Author Affiliations: Division of Diabetes Translation, National Center for Chronic Disease Prevention and Health Promotion, Centers for Disease Control and Prevention, Atlanta, Georgia (Dr Gregg); and Laboratory of Epidemiology, Demography, and Biometry, National Institute on Aging, National Institutes of Health, Bethesda, Maryland (Dr Guralnik).
The long-term effect of the increasing obesity epidemic is one of the most closely watched and actively debated issues in public health today.1 Because of the diverse consequences of obesity, there is concern that it could reverse many of the public health successes that have occurred in recent decades and could erode the overall health status of people in the United States. The strongest validation of this fear to date is the increase in the prevalence and incidence of diabetes, which have unabatedly paralleled obesity trends.2-4 The effect of obesity on overall mortality, cardiovascular disease (CVD), and related risk factors, however, has been weaker and may have diminished over time.4-7 The differing influence of obesity on diabetes and CVD reveals the complex nature of chronic disease epidemics and the degree to which their effects can be influenced by the capacity of public health to respond.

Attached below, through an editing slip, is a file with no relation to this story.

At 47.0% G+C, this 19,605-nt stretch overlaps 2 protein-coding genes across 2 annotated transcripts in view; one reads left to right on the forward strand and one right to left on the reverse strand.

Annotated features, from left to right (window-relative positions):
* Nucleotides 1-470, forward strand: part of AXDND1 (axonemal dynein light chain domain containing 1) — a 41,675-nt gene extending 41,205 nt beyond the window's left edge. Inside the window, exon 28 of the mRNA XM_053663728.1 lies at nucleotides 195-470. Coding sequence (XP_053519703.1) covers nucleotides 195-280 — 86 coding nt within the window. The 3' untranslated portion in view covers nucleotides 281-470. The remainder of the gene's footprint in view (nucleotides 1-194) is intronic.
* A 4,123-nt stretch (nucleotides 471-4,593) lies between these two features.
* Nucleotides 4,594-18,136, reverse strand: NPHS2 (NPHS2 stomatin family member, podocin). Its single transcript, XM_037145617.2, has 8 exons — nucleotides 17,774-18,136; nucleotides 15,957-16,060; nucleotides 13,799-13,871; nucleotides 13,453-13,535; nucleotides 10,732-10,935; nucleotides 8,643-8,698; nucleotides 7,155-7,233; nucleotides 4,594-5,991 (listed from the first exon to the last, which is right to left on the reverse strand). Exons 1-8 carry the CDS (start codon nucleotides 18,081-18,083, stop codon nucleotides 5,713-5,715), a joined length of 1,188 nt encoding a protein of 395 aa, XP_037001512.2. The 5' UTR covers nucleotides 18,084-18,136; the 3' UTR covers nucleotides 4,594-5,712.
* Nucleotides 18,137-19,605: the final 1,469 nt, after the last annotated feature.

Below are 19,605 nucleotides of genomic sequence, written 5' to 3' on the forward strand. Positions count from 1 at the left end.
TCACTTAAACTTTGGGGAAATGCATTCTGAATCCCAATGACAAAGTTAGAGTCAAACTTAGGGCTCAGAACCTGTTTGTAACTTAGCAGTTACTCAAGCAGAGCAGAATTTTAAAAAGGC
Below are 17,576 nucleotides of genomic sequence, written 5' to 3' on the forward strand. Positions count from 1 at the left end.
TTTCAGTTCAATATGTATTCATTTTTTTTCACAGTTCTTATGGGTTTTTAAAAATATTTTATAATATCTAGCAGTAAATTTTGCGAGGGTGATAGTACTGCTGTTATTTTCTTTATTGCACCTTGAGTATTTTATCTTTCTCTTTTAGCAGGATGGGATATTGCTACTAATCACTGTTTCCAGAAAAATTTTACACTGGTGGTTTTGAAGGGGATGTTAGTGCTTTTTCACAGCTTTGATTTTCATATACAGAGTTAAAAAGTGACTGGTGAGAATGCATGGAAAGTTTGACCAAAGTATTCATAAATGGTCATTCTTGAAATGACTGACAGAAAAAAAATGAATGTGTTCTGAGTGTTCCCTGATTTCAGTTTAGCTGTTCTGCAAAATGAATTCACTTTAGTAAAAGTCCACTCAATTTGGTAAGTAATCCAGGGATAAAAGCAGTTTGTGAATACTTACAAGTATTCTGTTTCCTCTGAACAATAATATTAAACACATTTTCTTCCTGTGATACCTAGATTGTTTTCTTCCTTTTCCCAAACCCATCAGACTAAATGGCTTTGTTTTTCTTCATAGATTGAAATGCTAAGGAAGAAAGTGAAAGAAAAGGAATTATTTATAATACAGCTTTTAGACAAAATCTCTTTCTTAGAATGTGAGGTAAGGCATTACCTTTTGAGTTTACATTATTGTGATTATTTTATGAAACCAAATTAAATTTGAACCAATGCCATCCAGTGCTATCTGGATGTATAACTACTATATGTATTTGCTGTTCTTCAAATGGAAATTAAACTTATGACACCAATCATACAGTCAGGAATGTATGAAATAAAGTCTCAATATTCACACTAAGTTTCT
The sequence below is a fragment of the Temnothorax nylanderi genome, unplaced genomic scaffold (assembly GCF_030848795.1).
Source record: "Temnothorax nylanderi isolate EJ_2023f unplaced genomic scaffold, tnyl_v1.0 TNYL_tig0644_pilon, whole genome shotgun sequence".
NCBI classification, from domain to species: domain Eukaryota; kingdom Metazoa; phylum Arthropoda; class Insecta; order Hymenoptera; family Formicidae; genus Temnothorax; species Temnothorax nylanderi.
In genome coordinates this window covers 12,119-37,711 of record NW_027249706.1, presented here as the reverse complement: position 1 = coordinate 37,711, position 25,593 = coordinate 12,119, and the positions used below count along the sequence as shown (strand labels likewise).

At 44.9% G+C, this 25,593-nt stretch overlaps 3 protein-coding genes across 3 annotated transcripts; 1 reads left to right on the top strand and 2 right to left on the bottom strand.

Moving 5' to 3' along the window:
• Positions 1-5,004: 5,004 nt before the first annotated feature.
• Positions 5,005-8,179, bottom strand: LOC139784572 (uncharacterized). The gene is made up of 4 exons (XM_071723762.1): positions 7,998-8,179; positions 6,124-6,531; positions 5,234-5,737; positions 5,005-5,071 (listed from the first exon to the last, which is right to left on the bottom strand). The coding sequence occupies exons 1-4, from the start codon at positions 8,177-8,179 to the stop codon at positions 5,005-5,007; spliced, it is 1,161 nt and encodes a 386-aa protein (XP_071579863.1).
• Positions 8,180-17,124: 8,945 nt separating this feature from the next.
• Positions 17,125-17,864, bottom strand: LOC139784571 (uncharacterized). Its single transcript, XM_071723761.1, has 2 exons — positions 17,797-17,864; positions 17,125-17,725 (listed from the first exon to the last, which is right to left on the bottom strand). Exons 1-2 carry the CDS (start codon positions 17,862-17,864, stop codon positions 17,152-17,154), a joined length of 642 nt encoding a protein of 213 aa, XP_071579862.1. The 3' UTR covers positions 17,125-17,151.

Gregg EW, Guralnik JM. Is Disability Obesity's Price of Longevity? JAMA. 2007;298(17):2066–2067. doi:https://doi.org/10.1001/jama.298.17.2066
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